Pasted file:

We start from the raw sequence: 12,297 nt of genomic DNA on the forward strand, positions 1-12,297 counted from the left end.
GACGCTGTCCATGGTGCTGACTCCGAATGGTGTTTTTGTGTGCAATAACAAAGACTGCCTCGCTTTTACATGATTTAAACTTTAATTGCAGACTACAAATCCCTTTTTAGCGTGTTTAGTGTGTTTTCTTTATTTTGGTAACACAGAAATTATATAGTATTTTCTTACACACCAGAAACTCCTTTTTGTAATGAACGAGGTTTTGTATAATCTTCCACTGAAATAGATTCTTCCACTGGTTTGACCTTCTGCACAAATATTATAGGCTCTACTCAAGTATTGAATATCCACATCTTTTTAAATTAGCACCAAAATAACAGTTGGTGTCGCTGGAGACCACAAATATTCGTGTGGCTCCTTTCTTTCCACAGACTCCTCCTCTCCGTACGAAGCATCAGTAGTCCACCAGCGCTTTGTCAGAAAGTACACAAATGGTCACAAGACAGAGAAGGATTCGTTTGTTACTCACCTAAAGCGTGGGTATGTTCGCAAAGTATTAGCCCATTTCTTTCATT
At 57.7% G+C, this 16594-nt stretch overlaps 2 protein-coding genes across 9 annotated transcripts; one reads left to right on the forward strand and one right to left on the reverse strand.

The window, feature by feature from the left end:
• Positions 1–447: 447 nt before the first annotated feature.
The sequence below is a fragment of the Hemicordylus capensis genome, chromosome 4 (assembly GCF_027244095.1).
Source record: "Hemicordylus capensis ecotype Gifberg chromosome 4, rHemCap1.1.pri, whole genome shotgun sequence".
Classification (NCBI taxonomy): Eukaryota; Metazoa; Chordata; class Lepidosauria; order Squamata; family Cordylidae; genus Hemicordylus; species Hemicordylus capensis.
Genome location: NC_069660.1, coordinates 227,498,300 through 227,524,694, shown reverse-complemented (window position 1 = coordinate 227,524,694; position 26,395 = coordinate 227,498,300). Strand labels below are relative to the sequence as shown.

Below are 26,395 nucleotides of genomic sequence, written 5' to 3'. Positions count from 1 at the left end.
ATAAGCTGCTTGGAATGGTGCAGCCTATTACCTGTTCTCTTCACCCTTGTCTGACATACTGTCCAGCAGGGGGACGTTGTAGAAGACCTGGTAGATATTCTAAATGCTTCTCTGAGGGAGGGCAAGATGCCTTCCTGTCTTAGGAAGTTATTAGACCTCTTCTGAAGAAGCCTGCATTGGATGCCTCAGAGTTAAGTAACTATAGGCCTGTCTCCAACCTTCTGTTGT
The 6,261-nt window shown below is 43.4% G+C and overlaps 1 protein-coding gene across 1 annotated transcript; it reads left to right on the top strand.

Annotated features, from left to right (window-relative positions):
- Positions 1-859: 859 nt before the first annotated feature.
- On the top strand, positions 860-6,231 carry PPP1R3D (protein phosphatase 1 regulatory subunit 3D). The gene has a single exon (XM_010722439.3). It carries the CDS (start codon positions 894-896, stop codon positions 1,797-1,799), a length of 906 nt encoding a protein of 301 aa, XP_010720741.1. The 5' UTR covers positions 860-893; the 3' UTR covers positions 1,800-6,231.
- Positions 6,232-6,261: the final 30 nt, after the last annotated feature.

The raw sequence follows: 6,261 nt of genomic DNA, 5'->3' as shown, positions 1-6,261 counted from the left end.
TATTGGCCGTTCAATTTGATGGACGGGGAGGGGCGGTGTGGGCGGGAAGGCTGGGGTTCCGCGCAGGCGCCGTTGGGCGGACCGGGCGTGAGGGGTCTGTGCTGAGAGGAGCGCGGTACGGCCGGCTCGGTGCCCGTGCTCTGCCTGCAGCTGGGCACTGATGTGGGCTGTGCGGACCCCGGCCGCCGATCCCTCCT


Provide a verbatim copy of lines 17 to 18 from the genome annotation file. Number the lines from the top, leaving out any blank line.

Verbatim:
The raw sequence follows: 6,261 nt of genomic DNA, 5'->3' as shown, positions 1-6,261 counted from the left end.
TATTGGCCGTTCAATTTGATGGACGGGGAGGGGCGGTGTGGGCGGGAAGGCTGGGGTTCCGCGCAGGCGCCGTTGGGCGGACCGGGCGTGAGGGGTCTGTGCTGAGAGGAGCGCGGTACGGCCGGCTCGGTGCCCGTGCTCTGCCTGCAGCTGGGCACTGATGTGGGCTGTGCGGACCCCGGCCGCCGATCCCTCCT